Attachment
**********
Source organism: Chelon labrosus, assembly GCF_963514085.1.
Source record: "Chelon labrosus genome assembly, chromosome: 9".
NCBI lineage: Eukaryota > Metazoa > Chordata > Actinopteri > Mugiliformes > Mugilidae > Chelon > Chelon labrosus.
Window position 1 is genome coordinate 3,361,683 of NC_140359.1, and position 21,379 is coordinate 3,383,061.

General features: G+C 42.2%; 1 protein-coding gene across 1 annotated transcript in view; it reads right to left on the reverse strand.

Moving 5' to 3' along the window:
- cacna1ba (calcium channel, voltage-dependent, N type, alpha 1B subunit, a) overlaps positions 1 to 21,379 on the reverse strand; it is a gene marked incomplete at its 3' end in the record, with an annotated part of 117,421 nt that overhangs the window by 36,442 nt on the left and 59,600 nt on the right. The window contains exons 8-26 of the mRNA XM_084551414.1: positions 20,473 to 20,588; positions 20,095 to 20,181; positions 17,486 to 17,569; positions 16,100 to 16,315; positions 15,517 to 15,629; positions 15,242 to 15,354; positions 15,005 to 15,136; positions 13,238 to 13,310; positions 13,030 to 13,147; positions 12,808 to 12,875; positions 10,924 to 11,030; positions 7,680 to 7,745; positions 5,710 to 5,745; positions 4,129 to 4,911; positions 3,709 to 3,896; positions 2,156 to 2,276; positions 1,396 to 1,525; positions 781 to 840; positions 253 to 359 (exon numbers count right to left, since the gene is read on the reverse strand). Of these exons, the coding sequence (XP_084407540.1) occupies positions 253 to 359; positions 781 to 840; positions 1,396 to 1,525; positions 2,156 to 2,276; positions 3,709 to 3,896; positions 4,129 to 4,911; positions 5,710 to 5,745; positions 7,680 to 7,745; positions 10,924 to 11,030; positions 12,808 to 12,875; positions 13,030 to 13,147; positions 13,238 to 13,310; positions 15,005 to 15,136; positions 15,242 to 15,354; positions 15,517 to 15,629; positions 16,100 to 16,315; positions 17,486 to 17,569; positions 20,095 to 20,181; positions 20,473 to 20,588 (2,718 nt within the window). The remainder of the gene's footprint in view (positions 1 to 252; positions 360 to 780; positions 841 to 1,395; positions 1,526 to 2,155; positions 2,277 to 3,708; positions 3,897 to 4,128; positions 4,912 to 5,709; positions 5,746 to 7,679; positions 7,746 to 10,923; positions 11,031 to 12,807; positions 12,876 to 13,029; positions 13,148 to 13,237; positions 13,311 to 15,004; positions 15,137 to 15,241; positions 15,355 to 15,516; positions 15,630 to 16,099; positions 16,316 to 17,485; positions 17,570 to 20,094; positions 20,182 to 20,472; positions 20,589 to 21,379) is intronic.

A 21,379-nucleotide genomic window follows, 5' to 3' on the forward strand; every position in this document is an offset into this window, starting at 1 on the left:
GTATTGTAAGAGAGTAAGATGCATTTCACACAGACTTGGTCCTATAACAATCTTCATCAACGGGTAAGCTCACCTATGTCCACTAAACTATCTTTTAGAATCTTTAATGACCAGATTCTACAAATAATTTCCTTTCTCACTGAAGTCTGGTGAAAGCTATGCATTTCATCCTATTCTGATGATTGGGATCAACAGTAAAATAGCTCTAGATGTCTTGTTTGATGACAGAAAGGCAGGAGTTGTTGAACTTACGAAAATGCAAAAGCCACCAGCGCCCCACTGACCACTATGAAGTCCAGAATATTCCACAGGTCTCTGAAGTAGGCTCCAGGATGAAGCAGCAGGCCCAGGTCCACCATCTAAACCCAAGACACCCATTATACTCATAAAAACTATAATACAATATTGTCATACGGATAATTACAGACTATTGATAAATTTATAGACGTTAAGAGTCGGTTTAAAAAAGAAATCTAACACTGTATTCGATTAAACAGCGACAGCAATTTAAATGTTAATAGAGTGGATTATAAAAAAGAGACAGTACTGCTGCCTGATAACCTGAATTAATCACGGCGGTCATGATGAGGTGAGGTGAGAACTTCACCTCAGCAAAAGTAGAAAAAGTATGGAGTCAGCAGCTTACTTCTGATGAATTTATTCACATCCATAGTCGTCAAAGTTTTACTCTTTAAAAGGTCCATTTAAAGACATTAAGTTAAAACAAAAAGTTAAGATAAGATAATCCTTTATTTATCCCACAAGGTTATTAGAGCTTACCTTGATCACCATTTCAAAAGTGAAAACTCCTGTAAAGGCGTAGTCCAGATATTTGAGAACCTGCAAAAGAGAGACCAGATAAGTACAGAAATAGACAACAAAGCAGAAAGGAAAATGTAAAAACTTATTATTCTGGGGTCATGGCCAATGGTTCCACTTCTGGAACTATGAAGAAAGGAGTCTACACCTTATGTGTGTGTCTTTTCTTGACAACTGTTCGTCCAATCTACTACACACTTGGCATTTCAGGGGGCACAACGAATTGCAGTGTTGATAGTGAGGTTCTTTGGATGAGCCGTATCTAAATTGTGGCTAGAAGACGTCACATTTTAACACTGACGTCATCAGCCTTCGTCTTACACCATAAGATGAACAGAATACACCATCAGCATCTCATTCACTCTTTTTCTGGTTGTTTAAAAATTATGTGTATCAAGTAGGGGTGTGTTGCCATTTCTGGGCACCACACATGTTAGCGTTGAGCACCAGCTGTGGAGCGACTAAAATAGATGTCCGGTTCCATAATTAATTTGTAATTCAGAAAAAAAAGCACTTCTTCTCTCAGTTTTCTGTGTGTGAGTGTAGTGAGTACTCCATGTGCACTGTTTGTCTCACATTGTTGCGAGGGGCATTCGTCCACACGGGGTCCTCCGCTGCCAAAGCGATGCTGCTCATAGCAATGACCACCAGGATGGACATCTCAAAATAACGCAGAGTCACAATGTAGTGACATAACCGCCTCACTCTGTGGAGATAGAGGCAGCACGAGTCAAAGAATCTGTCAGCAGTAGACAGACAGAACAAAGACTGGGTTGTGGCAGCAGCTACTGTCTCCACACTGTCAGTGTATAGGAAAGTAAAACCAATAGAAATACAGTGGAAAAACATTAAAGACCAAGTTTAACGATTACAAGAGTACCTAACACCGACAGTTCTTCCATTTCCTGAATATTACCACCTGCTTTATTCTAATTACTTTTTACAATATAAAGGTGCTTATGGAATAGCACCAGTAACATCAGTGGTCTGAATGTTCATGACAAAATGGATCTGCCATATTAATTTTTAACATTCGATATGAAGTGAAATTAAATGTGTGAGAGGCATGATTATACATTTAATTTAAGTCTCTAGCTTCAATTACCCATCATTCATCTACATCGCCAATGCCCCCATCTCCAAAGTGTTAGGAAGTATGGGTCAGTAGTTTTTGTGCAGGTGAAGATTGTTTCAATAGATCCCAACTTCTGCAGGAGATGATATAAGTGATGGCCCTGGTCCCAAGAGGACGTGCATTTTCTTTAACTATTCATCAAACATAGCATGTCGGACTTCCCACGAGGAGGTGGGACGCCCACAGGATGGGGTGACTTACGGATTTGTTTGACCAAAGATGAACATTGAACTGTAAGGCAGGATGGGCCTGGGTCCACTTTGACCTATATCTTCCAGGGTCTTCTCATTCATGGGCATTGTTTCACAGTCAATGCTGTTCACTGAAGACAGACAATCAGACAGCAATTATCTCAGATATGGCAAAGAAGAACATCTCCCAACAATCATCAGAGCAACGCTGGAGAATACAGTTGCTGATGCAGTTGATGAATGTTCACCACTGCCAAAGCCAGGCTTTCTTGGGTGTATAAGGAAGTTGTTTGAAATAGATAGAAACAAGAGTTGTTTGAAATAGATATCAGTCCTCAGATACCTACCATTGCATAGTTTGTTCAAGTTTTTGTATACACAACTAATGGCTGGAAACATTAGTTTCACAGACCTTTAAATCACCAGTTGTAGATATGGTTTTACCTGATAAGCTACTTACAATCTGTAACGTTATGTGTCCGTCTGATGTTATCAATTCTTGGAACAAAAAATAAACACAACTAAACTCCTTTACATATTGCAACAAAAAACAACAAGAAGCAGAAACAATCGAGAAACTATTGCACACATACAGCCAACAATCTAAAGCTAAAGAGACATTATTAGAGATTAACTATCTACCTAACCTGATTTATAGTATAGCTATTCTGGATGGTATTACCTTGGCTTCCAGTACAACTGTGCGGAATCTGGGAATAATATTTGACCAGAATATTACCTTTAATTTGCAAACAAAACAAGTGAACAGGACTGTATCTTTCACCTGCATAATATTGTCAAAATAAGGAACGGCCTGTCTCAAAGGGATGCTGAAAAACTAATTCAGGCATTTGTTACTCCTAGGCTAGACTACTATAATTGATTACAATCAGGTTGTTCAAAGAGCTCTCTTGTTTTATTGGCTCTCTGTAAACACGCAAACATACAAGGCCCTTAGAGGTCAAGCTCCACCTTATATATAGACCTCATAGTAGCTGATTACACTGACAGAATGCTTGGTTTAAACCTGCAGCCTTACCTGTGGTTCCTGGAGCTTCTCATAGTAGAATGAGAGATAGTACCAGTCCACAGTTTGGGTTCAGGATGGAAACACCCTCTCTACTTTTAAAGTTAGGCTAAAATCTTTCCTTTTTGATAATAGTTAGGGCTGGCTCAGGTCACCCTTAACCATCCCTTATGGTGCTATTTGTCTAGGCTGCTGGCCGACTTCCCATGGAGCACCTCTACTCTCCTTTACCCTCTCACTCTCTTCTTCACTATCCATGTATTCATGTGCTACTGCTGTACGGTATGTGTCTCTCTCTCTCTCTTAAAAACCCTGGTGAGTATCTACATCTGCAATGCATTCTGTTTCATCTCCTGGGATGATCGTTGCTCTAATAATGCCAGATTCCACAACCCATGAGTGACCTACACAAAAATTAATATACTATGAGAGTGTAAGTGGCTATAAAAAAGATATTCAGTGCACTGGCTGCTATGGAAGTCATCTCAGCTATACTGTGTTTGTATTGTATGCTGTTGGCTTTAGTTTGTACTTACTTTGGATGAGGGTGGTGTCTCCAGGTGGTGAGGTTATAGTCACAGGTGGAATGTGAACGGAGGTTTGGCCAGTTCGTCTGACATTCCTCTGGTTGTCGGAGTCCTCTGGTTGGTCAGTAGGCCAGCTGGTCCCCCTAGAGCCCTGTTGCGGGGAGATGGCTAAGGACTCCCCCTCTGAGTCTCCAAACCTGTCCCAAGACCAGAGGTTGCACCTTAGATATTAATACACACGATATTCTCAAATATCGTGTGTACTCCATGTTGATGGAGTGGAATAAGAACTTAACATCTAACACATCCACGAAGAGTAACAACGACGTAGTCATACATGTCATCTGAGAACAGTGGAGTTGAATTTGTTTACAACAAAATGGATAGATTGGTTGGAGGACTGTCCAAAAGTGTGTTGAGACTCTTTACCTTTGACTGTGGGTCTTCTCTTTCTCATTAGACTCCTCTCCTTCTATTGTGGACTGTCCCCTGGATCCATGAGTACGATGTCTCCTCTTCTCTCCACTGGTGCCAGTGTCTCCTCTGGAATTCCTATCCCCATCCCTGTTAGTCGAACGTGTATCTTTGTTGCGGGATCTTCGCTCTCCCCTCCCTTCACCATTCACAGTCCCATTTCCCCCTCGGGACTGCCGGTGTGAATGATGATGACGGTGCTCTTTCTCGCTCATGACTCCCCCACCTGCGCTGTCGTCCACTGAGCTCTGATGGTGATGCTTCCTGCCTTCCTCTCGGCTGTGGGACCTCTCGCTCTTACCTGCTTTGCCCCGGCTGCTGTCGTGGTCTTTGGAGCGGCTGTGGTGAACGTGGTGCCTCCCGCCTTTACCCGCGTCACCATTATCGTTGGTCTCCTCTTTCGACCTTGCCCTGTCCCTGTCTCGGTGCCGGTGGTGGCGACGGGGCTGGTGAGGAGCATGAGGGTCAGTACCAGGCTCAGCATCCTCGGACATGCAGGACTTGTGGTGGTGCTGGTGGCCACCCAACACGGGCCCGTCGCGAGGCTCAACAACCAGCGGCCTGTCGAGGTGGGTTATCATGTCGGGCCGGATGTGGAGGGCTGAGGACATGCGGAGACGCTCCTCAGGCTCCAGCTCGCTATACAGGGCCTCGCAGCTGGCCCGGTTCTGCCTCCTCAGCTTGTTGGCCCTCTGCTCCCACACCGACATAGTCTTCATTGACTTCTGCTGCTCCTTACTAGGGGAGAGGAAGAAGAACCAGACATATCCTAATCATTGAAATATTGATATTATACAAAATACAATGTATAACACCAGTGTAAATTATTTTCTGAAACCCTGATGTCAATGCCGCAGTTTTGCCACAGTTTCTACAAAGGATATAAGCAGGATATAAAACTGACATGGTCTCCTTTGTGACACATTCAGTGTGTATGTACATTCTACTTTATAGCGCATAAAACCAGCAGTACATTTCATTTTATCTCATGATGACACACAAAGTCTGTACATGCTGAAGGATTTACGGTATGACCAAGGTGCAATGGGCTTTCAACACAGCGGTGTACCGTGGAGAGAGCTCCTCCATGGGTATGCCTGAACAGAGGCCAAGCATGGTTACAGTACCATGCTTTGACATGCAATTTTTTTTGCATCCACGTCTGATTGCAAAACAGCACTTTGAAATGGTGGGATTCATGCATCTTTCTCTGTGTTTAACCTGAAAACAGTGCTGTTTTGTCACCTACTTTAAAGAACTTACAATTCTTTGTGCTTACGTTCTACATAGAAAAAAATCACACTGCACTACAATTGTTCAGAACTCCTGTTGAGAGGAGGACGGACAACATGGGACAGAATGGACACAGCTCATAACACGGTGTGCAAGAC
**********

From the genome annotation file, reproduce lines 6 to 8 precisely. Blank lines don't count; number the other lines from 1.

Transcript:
Moving 5' to 3' along the window:
- cacna1ba (calcium channel, voltage-dependent, N type, alpha 1B subunit, a) overlaps positions 1 to 21,379 on the reverse strand; it is a gene marked incomplete at its 3' end in the record, with an annotated part of 117,421 nt that overhangs the window by 36,442 nt on the left and 59,600 nt on the right. The window contains exons 8-26 of the mRNA XM_084551414.1: positions 20,473 to 20,588; positions 20,095 to 20,181; positions 17,486 to 17,569; positions 16,100 to 16,315; positions 15,517 to 15,629; positions 15,242 to 15,354; positions 15,005 to 15,136; positions 13,238 to 13,310; positions 13,030 to 13,147; positions 12,808 to 12,875; positions 10,924 to 11,030; positions 7,680 to 7,745; positions 5,710 to 5,745; positions 4,129 to 4,911; positions 3,709 to 3,896; positions 2,156 to 2,276; positions 1,396 to 1,525; positions 781 to 840; positions 253 to 359 (exon numbers count right to left, since the gene is read on the reverse strand). Of these exons, the coding sequence (XP_084407540.1) occupies positions 253 to 359; positions 781 to 840; positions 1,396 to 1,525; positions 2,156 to 2,276; positions 3,709 to 3,896; positions 4,129 to 4,911; positions 5,710 to 5,745; positions 7,680 to 7,745; positions 10,924 to 11,030; positions 12,808 to 12,875; positions 13,030 to 13,147; positions 13,238 to 13,310; positions 15,005 to 15,136; positions 15,242 to 15,354; positions 15,517 to 15,629; positions 16,100 to 16,315; positions 17,486 to 17,569; positions 20,095 to 20,181; positions 20,473 to 20,588 (2,718 nt within the window). The remainder of the gene's footprint in view (positions 1 to 252; positions 360 to 780; positions 841 to 1,395; positions 1,526 to 2,155; positions 2,277 to 3,708; positions 3,897 to 4,128; positions 4,912 to 5,709; positions 5,746 to 7,679; positions 7,746 to 10,923; positions 11,031 to 12,807; positions 12,876 to 13,029; positions 13,148 to 13,237; positions 13,311 to 15,004; positions 15,137 to 15,241; positions 15,355 to 15,516; positions 15,630 to 16,099; positions 16,316 to 17,485; positions 17,570 to 20,094; positions 20,182 to 20,472; positions 20,589 to 21,379) is intronic.

A 21,379-nucleotide genomic window follows, 5' to 3' on the forward strand; every position in this document is an offset into this window, starting at 1 on the left: